I knew the informant had liked to cook and bake, so I asked if she had any good advice she had learned from her grandmother, who, based on previous collections I had taken from her, I knew was quite the character. She told me this story, and also said that it would “definitely be something she would teach kids whenever they’re learning how to cook”.
Cooking and its various associated folklores are important identifiers for many ethnic groups and families. Recipes, traditions, and the act of cooking itself are taught traditionally between family members and those belonging to the same cultural group. Particularly interesting in this piece is the dynamic between the food and the cook; tangibly, the ingredients in a recipe are what makes the food taste the way it is. The preparation has an effect, too, but if you prepare food the same way, with the same ingredients, you should get the same result. That the participants grandmother suggested that the cook’s emotions and feelings can be used as an ingredient is a way to personify the food to be an extension of the self.
In the same way that one would not want to make a family member sad, angry, or distressed, the cook would not want to give food that would have that emotion cooked into it. This was perhaps introduced so that the cook – often put in stressful situations – can remember to keep calm. Especially as a child learning recipes and how to cook, it’s important that they not become frustrating and instead are taught that cooking can be the cultural instrument it is often used as.
Primary Language- Spanish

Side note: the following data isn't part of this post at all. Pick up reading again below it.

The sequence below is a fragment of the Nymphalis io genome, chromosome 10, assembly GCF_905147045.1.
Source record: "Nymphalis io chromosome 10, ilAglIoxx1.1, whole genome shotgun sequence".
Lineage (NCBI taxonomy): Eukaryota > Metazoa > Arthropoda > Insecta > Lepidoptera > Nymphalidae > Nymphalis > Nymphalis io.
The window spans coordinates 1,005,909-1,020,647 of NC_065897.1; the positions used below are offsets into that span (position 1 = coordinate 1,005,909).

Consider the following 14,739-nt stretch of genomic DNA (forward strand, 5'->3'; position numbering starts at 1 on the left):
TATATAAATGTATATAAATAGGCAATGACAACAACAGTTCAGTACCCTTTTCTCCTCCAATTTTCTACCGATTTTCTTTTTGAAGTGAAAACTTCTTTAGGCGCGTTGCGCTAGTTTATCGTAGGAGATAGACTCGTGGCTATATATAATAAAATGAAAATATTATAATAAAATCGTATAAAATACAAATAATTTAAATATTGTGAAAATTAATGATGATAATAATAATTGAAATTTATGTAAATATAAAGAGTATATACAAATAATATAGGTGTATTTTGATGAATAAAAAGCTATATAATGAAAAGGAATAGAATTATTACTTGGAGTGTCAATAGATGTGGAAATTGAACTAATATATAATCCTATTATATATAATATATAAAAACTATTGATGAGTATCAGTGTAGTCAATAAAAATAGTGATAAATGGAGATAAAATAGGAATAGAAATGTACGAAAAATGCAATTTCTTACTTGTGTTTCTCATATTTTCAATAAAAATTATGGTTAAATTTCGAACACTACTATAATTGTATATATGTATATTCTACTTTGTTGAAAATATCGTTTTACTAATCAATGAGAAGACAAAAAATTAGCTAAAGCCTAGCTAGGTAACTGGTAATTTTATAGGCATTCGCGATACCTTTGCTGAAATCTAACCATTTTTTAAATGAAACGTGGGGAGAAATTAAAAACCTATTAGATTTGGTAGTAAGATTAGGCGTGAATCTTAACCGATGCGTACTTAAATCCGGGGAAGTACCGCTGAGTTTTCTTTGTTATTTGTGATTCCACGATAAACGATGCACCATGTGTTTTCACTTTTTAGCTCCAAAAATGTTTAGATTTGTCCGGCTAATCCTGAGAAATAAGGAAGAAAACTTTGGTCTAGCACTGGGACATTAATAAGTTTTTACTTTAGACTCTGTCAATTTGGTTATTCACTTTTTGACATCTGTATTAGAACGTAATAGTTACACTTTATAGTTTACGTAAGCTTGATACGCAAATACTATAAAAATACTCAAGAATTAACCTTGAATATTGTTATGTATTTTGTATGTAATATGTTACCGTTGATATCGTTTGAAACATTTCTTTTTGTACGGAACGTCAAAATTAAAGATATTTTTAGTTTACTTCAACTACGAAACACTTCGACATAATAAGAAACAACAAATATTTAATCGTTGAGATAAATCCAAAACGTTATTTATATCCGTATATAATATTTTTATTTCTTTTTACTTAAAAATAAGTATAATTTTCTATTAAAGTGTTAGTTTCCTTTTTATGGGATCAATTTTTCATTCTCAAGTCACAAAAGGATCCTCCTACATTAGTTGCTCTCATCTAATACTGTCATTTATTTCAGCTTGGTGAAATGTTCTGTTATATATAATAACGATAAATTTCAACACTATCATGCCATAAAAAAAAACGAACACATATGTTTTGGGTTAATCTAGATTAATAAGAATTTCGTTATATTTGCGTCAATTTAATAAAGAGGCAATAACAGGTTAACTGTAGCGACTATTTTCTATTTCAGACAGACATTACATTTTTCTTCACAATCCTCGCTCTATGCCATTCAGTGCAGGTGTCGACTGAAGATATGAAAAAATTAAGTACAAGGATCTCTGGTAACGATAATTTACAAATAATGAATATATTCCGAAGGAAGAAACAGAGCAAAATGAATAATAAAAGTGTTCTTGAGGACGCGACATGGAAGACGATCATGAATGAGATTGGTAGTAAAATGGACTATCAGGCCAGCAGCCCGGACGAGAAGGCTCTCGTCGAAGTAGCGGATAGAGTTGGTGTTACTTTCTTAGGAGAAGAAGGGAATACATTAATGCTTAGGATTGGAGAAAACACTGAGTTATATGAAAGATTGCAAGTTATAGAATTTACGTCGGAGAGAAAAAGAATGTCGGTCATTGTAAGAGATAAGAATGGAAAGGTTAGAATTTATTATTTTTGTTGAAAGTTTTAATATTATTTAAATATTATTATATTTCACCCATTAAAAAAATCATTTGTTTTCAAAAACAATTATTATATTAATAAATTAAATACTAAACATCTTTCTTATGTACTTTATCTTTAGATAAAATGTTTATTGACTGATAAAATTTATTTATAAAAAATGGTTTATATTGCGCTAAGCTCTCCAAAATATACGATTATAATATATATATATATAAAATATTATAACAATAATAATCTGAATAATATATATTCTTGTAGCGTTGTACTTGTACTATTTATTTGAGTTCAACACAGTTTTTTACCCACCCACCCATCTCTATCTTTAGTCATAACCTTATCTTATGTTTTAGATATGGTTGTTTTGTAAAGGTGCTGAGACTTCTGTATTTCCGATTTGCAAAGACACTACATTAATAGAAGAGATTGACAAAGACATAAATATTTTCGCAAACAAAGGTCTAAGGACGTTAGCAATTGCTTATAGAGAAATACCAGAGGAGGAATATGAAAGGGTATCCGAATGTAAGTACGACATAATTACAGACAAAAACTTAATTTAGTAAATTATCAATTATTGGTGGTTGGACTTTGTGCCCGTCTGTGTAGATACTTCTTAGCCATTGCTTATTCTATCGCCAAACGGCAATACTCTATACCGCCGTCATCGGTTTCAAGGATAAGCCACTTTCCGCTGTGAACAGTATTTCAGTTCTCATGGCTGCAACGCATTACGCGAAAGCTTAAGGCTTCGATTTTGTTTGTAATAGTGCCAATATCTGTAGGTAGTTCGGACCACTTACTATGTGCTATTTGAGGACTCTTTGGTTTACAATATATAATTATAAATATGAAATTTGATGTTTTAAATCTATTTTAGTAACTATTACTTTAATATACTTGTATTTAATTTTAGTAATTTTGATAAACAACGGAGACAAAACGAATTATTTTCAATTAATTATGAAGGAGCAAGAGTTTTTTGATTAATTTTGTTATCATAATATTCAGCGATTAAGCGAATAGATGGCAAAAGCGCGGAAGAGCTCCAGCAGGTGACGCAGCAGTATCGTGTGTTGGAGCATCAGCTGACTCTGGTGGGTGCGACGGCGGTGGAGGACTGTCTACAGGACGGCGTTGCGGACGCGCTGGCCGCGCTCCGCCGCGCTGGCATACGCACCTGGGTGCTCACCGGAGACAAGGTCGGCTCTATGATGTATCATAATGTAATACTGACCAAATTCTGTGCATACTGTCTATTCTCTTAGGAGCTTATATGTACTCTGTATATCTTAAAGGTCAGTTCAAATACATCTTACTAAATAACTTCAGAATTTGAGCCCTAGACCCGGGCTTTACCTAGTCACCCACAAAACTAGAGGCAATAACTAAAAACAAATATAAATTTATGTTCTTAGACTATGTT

Secondary Language- English
Occupation- Factory Worker
Date of Performance- 4/11/16
There is saint named San Simon that came from Guatemala. It is said that he grants your wishes if you pray and praise him. So what I do is buy a candle in his honor, typically in a store that sells a ton of candles, put it on top of a pan with leaves and burn the leaves along with the candle. I then have to walk around the whole house repeating my wish in order for him to hear my wish. I have to make sure I spread the smoke around the house in order for it to work. This then leaves his aroma and leaves good luck, fortune, and money for anyone in the house.
Wendy is from Honduras but currently resides in Los Angeles, California. She learned this ritual while researching saints that grant wishes. Her family was in a tough financial situation and she could not do enough to support them so she decided to praise and pray for San Simon. Her daughter’s father was from Guatemala and he told her about the saint and his powers for wish granting. She bought candles for him and began to praise him hoping that he would help her. After her first attempt, she ended up getting a better job where she would clean office buildings. The job was not magnificent but it was enough to help her family in Honduras more. Coincidence or not, this opportunity founded her faith for San Simon and has made her perform the ritual for years on.
When performing the ritual, you must acquire the materials and spread San Simons aroma around the entire household so when you walk around the house, little by little, your chances of San SImon answering your prayers increase.
Although many know that it may not work all the time, people still keep attempting the ritual until it does because their hope never fades. If it happens once, then people will take the slightest chance they can get and keep performing for San Simon. The ritual is mostly performed by people from Central America. Countries like Guatemala where it originated, Mexico, Honduras, and Salvador. The belief within saints spreads as some people believe or do anything to get a wish granted. The ritual did not pass on well to a person such as myself because it seemed as you were playing the lottery. There seemed to be no difference between wasting money for the slight chance of money or fortune when you also have a small chance for the same earning when you buy a lottery ticket. It is thoughts like these that can end rituals of this type with the next generation, but the folklore will always still be present in countries like Guatemala.
Reeves, Benjamin. “The Drunken, Devilish Mayan God Still Worshipped in Guatemala | VICE | United States.” VICE. N.p., 18 Dec. 2013. Web. 28 Apr. 2016.
Another iteration where San Simon is revered as a devilish mayan god.